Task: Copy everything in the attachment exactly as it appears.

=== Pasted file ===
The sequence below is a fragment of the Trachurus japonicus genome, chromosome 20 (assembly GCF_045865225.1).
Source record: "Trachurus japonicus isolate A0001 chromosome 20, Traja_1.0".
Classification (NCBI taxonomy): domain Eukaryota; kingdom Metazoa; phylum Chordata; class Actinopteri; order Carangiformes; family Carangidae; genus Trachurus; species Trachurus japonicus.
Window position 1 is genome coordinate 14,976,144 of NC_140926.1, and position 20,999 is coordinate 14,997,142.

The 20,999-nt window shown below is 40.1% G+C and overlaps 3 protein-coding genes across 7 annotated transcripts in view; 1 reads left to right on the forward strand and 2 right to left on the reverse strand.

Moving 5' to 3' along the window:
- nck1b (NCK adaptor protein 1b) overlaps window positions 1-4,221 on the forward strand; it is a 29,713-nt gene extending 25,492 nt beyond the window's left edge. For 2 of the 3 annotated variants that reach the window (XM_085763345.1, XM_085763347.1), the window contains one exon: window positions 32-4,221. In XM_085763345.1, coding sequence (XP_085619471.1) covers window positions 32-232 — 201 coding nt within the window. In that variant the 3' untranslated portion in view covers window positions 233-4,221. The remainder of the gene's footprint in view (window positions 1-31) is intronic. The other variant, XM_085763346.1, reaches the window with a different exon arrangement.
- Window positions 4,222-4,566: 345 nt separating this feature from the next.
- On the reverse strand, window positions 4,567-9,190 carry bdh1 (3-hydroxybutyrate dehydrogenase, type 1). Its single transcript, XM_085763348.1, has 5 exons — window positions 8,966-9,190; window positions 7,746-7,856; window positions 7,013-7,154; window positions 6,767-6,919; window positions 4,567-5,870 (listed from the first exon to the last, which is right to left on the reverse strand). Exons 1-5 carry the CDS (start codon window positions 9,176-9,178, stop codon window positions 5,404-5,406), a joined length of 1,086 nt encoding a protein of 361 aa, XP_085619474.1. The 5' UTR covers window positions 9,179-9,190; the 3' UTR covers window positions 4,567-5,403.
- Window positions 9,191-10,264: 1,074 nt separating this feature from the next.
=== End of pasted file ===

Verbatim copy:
The sequence below is a fragment of the Trachurus japonicus genome, chromosome 20 (assembly GCF_045865225.1).
Source record: "Trachurus japonicus isolate A0001 chromosome 20, Traja_1.0".
Classification (NCBI taxonomy): domain Eukaryota; kingdom Metazoa; phylum Chordata; class Actinopteri; order Carangiformes; family Carangidae; genus Trachurus; species Trachurus japonicus.
Window position 1 is genome coordinate 14,976,144 of NC_140926.1, and position 20,999 is coordinate 14,997,142.

The 20,999-nt window shown below is 40.1% G+C and overlaps 3 protein-coding genes across 7 annotated transcripts in view; 1 reads left to right on the forward strand and 2 right to left on the reverse strand.

Moving 5' to 3' along the window:
- nck1b (NCK adaptor protein 1b) overlaps window positions 1-4,221 on the forward strand; it is a 29,713-nt gene extending 25,492 nt beyond the window's left edge. For 2 of the 3 annotated variants that reach the window (XM_085763345.1, XM_085763347.1), the window contains one exon: window positions 32-4,221. In XM_085763345.1, coding sequence (XP_085619471.1) covers window positions 32-232 — 201 coding nt within the window. In that variant the 3' untranslated portion in view covers window positions 233-4,221. The remainder of the gene's footprint in view (window positions 1-31) is intronic. The other variant, XM_085763346.1, reaches the window with a different exon arrangement.
- Window positions 4,222-4,566: 345 nt separating this feature from the next.
- On the reverse strand, window positions 4,567-9,190 carry bdh1 (3-hydroxybutyrate dehydrogenase, type 1). Its single transcript, XM_085763348.1, has 5 exons — window positions 8,966-9,190; window positions 7,746-7,856; window positions 7,013-7,154; window positions 6,767-6,919; window positions 4,567-5,870 (listed from the first exon to the last, which is right to left on the reverse strand). Exons 1-5 carry the CDS (start codon window positions 9,176-9,178, stop codon window positions 5,404-5,406), a joined length of 1,086 nt encoding a protein of 361 aa, XP_085619474.1. The 5' UTR covers window positions 9,179-9,190; the 3' UTR covers window positions 4,567-5,403.
- Window positions 9,191-10,264: 1,074 nt separating this feature from the next.